High School Sports

Enumclaw ace Quinn Breidenbach named 2015 TNT All-Area softball Player of the Year

When Quinn Breidenbach isn’t striking out batters, she’s teaching young girls how to do it.

The junior ace from Enumclaw is a pitching instructor at Total Sports in Buckley, runs pitching clinics, and helps coach girls — mostly 8 and 9 years old — in the Chinook Little League program.

“I want them to be great, and if they love this sport, to stick with it,” Breidenbach said. “I just want to teach them, because, if I can come out of this small town playing this sport and go do it in college, then they can.”

On May 15, when Enumclaw (22-1) played White River, a gaggle of Breidenbach’s pupils, uniformly dressed in the same purple shirt, showed up to watch.

Breidenbach — a University of Massachusetts commit for 2016 — struck out seven, but the three-time defending Class 3A West Central District champion Hornets dropped their only game of the season, 4-2.

Breidenbach didn’t mind too much. Following the final out, she smiled as her students rushed the field to take turns in the circle, practicing their best windmill arm motion.

“Look at them go,” she said. “They’re practically going to be starting next year.”

If Breidenbach’s pitching is at all indicative of her coaching ability, they very well could.

At 15-1 this season, Breidenbach sports a 0.64 ERA in 88 innings pitched, and was selected The News Tribune’s 2015 All-Area fastpitch Player of the Year.

During her three years at Enumclaw, Breidenbach has a career record of 52-6, and has struck out 567 of the 1,369 batters she has faced. Her career ERA is 1.28 in 339 innings.

“Everything she does, she does 100 percent,” Enumclaw coach Mike Eckhart said. “With her coming out, she just battles.”

And when she’s not battling, she’s adding more ammunition to her arsenal.

Breidenbach throws four pitches comfortably — screwball, curveball, riseball and change-up — and recently added two more.

“My dropball is in progress, so it’s slowly getting there,” she said. “And I just got an off-speed curve, which I think is pretty cool.”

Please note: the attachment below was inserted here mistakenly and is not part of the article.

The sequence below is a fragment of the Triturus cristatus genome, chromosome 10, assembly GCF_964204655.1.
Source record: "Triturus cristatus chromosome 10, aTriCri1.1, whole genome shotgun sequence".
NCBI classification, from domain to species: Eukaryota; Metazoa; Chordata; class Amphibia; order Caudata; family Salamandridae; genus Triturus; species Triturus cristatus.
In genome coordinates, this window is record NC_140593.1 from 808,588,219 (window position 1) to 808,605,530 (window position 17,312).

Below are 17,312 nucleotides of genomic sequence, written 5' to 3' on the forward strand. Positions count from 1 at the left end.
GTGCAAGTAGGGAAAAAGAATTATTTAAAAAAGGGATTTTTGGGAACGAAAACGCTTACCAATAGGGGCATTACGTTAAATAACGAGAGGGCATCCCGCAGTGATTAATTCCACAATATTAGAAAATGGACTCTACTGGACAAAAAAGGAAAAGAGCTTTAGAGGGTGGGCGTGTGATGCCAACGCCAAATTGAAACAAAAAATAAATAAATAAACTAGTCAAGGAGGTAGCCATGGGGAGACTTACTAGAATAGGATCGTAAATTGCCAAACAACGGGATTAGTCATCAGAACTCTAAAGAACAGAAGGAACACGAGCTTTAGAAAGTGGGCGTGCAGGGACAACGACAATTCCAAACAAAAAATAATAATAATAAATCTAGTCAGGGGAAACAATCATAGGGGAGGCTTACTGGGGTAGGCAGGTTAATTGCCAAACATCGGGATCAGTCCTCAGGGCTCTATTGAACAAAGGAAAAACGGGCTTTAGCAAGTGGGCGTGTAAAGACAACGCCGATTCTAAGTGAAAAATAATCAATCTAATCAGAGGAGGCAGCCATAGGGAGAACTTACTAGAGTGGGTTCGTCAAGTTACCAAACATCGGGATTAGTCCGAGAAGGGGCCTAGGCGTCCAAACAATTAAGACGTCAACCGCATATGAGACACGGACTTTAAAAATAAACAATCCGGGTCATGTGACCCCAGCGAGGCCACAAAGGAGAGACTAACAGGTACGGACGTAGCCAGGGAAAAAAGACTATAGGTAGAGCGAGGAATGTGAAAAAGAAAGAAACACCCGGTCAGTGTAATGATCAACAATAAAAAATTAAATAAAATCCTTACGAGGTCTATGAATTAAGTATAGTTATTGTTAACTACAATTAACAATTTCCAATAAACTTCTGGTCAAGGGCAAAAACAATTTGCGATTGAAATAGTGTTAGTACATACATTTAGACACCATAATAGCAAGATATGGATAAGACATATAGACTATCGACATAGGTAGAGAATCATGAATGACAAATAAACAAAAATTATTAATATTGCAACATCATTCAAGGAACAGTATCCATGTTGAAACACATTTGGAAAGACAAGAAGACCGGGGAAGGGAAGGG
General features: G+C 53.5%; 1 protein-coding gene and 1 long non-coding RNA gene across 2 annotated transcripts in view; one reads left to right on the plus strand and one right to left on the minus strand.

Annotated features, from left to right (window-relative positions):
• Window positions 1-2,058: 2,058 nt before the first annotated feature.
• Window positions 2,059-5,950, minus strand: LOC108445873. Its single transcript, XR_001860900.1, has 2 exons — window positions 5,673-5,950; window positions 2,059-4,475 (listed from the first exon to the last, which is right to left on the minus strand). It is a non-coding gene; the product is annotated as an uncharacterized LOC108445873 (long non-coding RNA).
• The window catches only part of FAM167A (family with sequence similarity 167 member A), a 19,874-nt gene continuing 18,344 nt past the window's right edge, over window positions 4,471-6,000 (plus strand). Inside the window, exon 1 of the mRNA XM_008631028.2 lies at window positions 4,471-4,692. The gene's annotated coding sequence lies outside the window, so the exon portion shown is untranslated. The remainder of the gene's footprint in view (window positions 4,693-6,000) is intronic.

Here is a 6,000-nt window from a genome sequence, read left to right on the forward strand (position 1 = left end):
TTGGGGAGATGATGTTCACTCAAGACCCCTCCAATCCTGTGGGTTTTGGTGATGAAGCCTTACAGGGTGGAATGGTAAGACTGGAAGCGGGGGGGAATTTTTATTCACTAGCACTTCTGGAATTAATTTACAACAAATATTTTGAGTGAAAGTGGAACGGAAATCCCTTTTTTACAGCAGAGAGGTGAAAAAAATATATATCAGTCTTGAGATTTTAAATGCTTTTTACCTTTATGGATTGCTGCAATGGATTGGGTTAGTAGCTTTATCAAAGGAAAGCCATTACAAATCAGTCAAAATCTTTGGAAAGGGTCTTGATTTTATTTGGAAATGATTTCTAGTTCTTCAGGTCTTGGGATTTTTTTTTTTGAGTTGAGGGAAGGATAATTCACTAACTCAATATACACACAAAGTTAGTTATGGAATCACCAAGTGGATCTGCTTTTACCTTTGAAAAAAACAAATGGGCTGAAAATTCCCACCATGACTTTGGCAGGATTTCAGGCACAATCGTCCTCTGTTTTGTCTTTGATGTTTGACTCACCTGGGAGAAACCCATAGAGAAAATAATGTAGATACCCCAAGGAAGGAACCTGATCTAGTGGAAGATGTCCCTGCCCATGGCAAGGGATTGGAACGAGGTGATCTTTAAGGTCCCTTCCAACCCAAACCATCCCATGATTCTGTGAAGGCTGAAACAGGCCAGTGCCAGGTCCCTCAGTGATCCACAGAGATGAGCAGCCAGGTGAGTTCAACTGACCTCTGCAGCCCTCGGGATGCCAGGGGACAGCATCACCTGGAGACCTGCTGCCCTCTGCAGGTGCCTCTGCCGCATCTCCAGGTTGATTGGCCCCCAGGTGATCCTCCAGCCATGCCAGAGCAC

The 167 batters Breidenbach has struck out this season probably wouldn’t agree.

“I just throw everything different speeds, different planes, and with some type of spin on it,” she said.

Despite throwing 903 strikes in her 1,301 pitches this season, she considers herself a work in progress.

“I’m not going to strike out everyone,” Breidenbach said. “I think a lot of people put that idea over me, that I’m this star person who can just strike everyone out when I’m just an average pitcher.”

Not the right word for someone averaging 9.8 strikeouts per game, including a career high 18 on April 2 at Peninsula. Breidenbach doesn’t like to take pitching too seriously.

Neither does Eckhart.

“We’ve been working on the slow curveball, and she’s like, ‘I can do it, I can do it,’ ” Eckhart said. “And then we throw it a couple of times and it was garbage, and she just looks at me and starts laughing.”

That’s Breidenbach — she keeps it light.

“She knows that if I look at (catcher) Meagan (Johnson) and go, ‘Great reflexes,’ then she screwed up the pitch,” Eckhart said. “So, that’s usually why we’re laughing at each other.”

Though that rarely happens. She has given up just 34 hits on the season, and is not too shabby at the plate either, hitting .525 with 26 RBIs.

She’ll be integral this weekend as Enumclaw chases its first Class 3A state fastpitch title at Regional Athletic Complex in Lacey — the Hornets lost, 4-2, to Kamiakin in the 2014 championship game. Enumclaw plays Juanita at 9 a.m. Friday in the first round.

“We all know that Quinn is an asset to this team, and we know that she’s doing all she can to help us,” said shortstop Chloe Young following Enumclaw’s 3-2 win over Kelso in the 3A West Central District title game.

Young scored the game-winning run on a wild three-run play that lifted the Hornets in the bottom of the seventh. As the celebration winded down, Breidenbach sat in the dugout and iced her arm following the 203-pitch afternoon that spanned two games.

“It is a job now ... this is what I’m going to college for,” Breidenbach said. “I need to keep on working, and make other people proud, and make my parents proud, and these little girls … and show them that I can do something like that.”

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